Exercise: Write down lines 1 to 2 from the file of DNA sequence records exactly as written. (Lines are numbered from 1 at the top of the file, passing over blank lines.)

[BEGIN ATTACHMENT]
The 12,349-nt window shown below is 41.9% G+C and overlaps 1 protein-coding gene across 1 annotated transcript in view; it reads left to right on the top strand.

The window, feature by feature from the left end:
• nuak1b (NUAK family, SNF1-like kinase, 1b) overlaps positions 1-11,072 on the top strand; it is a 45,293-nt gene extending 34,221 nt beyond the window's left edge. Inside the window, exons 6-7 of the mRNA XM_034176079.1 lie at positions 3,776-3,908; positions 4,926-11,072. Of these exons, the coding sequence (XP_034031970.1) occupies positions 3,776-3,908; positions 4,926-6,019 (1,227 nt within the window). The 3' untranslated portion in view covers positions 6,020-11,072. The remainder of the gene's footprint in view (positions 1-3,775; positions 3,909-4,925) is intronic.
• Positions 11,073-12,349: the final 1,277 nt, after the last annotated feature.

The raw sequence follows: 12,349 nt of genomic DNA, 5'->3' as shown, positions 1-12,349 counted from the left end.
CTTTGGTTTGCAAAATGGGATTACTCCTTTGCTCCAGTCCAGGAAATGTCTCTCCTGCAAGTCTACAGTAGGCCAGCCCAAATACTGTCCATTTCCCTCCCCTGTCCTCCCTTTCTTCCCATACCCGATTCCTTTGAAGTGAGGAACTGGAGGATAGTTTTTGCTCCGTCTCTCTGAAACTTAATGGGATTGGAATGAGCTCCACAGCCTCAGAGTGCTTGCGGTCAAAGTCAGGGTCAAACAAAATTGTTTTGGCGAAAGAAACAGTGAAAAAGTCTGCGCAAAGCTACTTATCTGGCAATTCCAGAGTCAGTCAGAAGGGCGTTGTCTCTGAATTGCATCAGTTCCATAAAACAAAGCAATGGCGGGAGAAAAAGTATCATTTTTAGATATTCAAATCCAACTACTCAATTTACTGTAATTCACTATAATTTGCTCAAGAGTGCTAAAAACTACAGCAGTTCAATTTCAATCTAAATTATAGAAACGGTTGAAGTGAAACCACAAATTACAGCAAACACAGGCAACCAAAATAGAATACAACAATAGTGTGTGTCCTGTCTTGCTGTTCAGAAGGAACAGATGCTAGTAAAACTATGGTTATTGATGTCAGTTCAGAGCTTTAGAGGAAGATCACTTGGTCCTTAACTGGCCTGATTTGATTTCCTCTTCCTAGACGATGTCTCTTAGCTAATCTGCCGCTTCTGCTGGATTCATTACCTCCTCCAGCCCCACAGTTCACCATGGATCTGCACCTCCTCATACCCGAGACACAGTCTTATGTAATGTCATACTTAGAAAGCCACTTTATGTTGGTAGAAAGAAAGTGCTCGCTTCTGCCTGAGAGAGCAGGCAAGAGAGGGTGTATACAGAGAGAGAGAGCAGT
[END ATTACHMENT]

The 12,349-nt window shown below is 41.9% G+C and overlaps 1 protein-coding gene across 1 annotated transcript in view; it reads left to right on the top strand.

The window, feature by feature from the left end: